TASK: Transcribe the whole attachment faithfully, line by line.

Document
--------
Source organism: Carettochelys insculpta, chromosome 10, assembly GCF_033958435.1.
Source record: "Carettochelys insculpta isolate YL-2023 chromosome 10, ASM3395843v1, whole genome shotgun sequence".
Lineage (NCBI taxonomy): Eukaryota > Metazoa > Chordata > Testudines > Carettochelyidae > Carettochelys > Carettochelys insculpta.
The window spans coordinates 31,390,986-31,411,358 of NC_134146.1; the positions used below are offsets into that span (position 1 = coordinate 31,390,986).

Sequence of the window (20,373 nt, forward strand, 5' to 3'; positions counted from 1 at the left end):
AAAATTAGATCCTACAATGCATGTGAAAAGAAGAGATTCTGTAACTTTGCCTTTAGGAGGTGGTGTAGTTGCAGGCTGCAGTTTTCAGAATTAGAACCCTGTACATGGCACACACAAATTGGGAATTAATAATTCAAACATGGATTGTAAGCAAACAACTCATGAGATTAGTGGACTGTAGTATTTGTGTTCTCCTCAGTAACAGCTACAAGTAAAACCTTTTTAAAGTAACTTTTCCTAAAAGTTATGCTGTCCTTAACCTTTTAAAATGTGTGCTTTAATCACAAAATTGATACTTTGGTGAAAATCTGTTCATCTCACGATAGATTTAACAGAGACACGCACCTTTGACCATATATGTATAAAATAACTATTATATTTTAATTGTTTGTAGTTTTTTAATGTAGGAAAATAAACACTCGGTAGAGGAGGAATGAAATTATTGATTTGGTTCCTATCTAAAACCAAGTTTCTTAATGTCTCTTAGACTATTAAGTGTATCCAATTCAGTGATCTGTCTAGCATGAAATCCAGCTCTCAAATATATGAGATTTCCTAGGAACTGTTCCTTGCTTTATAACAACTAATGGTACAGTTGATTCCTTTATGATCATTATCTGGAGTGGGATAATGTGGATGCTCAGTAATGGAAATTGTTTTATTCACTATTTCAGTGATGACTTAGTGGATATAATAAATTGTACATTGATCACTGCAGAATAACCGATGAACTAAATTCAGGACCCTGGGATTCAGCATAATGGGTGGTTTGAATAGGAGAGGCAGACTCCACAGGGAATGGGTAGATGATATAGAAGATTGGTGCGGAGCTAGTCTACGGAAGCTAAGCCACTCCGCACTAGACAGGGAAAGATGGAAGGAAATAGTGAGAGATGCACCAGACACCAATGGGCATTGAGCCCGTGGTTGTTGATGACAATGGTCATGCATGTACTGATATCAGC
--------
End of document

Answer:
Source organism: Carettochelys insculpta, chromosome 10, assembly GCF_033958435.1.
Source record: "Carettochelys insculpta isolate YL-2023 chromosome 10, ASM3395843v1, whole genome shotgun sequence".
Lineage (NCBI taxonomy): Eukaryota > Metazoa > Chordata > Testudines > Carettochelyidae > Carettochelys > Carettochelys insculpta.
The window spans coordinates 31,390,986-31,411,358 of NC_134146.1; the positions used below are offsets into that span (position 1 = coordinate 31,390,986).

Sequence of the window (20,373 nt, forward strand, 5' to 3'; positions counted from 1 at the left end):
AAAATTAGATCCTACAATGCATGTGAAAAGAAGAGATTCTGTAACTTTGCCTTTAGGAGGTGGTGTAGTTGCAGGCTGCAGTTTTCAGAATTAGAACCCTGTACATGGCACACACAAATTGGGAATTAATAATTCAAACATGGATTGTAAGCAAACAACTCATGAGATTAGTGGACTGTAGTATTTGTGTTCTCCTCAGTAACAGCTACAAGTAAAACCTTTTTAAAGTAACTTTTCCTAAAAGTTATGCTGTCCTTAACCTTTTAAAATGTGTGCTTTAATCACAAAATTGATACTTTGGTGAAAATCTGTTCATCTCACGATAGATTTAACAGAGACACGCACCTTTGACCATATATGTATAAAATAACTATTATATTTTAATTGTTTGTAGTTTTTTAATGTAGGAAAATAAACACTCGGTAGAGGAGGAATGAAATTATTGATTTGGTTCCTATCTAAAACCAAGTTTCTTAATGTCTCTTAGACTATTAAGTGTATCCAATTCAGTGATCTGTCTAGCATGAAATCCAGCTCTCAAATATATGAGATTTCCTAGGAACTGTTCCTTGCTTTATAACAACTAATGGTACAGTTGATTCCTTTATGATCATTATCTGGAGTGGGATAATGTGGATGCTCAGTAATGGAAATTGTTTTATTCACTATTTCAGTGATGACTTAGTGGATATAATAAATTGTACATTGATCACTGCAGAATAACCGATGAACTAAATTCAGGACCCTGGGATTCAGCATAATGGGTGGTTTGAATAGGAGAGGCAGACTCCACAGGGAATGGGTAGATGATATAGAAGATTGGTGCGGAGCTAGTCTACGGAAGCTAAGCCACTCCGCACTAGACAGGGAAAGATGGAAGGAAATAGTGAGAGATGCACCAGACACCAATGGGCATTGAGCCCGTGGTTGTTGATGACAATGGTCATGCATGTACTGATATCAGC